349 F.2d 222
121 U.S.App.D.C. 245
UNITED STATES of America, Appellant,
WALLACE & TIERNAN, INC., Robert T. Conner, Charles E. Hough,
United States Court of Appeals District of Columbia Circuit.
Argued April 2, 1965.
June 23, 1965.
Mr. David C. Acheson, U.S. Atty., with whom Messrs. Frank Q. Nebeker, Asst. U.S. Atty., and James W. Knapp, Atty., Dept. of Justice, were on the brief, for appellant. Messrs. John A. Terry and Jerome Nelson, Asst. U.S. Attys., also entered appearances for appellant.
Mr. Frederick B. Lacey, Washington, D.C., with whom Messrs. Harry Tyson Carter and Jerome K. Kuykendall, Washington, D.C., were on the brief, for appellees Wallace & Tiernan and Charles E. Hough.
Mr. B. L. Colton, Jr., Washington, D.C., for appellee Conner. Mr. Nicholas J. Chase, Washington, D.C., also entered an appearance for appellee Conner.
Before DANAHER, BURGER and MCGOWAN, Circuit Judges.
Appellees were indicted for violations of 18 U.S.C. 1001.1 Following their arraignment, at which they entered pleas of not guilty, appellees sought to have the indictment dismissed on the ground, among others, that the grand jury that returned it had not been convened in compliance with Section 2306 of Title 11 of the District of Columbia Code (Supp. IV, 1965) and that, therefore, its actions were a nullity The District Court granted their motions and dismissed the indictment on the theory that the grand jury had not been properly summoned. 234 F.Supp. 780 (D.D.C. 1964). The United States then filed this appeal. We think the District Court erred in dismissing the indictment, and we reverse and remand with instructions to order its reinstatement.
* It has long been the custom in the District of Columbia for the district judge presiding over Criminal Court No. 1 to be charged with the responsibility of summoning grand juries and discharging them upon the completion of their period of service. In April of 1964, District Judge (now Circuit Judge) Tamm was presiding over Criminal Court No. 1 pursuant to the order of the Chief Judge of the District Court. He received a letter from the United States Attorney, advising him that an additional grand jury was 'necessary and in the public interest,' and requesting that an additional grand jury be summoned 'pursuant to Rule 6(a) of the Federal Rules of Criminal Procedure.' Accordingly, on May 1, 1964, Judge Tamm directed that an additional grand jury be summoned, and on May 19 the grand jury that returned the indictment here in dispute was impaneled and sworn. Appellees at no point have questioned the necessity of this grand jury to handle the pending public business, nor have they attacked the qualifications of its members, singly or as a group, or the propriety of its proceedings. Their sole claim was, and is, that 11 D.C.Code 2306(a) (set out p. 224 infra) gives only the Chief Judge of the District Court, or the judge presiding in his absence,2 the power to summon an additional grand jury. Thus, they say, Judge Tamm, notwithstanding the District Court's customary practice, lacked authority to act upon the U.S. Attorney's request, and, therefore, the grand jury summoned at his direction was unlawfully constituted and incapable of returning a valid indictment.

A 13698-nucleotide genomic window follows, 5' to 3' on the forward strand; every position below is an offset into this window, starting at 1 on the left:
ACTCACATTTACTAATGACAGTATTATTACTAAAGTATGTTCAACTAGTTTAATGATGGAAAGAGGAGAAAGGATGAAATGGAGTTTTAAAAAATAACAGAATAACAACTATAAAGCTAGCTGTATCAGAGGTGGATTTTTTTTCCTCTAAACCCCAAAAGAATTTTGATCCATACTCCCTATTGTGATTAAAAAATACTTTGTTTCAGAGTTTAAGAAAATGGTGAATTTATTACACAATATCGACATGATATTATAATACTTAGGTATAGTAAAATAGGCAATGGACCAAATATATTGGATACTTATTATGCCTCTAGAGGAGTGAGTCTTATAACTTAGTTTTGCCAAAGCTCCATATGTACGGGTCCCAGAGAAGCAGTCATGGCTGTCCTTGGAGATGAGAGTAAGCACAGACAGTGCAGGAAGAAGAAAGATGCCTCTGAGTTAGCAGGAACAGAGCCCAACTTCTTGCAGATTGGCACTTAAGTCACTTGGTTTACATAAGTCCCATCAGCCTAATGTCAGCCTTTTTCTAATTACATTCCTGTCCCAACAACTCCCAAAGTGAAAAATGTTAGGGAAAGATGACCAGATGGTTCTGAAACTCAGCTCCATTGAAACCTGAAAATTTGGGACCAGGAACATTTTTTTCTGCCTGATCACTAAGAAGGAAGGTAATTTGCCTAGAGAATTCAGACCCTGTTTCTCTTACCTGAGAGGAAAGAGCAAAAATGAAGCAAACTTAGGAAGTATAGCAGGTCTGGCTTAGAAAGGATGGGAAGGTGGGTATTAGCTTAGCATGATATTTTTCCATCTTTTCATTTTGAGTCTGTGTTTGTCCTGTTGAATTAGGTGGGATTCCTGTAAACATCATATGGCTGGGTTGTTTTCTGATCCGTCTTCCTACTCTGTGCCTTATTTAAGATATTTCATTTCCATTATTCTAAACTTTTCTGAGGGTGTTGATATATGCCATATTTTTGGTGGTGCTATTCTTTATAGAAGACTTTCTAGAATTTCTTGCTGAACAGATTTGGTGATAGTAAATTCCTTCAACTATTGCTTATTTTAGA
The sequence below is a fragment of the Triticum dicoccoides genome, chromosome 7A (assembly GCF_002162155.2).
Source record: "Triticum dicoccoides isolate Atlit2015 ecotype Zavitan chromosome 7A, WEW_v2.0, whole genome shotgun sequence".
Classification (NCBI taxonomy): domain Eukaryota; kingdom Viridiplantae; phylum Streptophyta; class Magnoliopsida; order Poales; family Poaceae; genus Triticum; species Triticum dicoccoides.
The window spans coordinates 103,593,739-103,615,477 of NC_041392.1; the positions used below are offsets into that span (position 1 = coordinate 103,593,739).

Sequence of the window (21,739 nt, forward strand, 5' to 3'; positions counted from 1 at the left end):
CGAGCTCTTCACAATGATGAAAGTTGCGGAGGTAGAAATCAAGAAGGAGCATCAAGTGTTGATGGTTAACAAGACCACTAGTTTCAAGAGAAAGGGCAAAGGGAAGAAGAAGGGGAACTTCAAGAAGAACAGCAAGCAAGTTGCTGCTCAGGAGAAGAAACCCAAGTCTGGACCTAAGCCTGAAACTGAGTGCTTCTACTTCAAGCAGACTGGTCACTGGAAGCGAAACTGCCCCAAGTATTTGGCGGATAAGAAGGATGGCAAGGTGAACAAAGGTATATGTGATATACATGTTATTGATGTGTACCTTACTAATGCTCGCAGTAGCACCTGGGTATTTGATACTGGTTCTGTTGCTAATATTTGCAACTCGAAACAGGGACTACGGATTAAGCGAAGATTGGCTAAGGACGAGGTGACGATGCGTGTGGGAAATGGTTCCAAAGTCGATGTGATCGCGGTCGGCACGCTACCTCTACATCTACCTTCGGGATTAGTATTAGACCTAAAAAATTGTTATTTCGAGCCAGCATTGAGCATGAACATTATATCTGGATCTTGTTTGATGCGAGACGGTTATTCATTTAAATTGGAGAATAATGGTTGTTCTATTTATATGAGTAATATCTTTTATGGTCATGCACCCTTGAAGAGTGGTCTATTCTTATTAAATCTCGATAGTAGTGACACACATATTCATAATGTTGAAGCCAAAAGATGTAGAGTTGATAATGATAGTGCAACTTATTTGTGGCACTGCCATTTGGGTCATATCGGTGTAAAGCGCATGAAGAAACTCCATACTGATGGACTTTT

The United States contends that Section 2306, despite its appearance in the recodification of Title 11, is inconsistent with, and therefore superseded by, Rule 6(a) of the Federal Rules of Criminal Procedure by virtue of the provision in the rules enabling legislation that laws in conflict with any rule shall be of no further force and effect. See 18 U.S.C. 3771. Alternatively, the Government argues that the provisions of Section 2306 are directory only, and that, since failure precisely to comply with their terms has not prejudiced appellees, the indictment should not have been dismissed.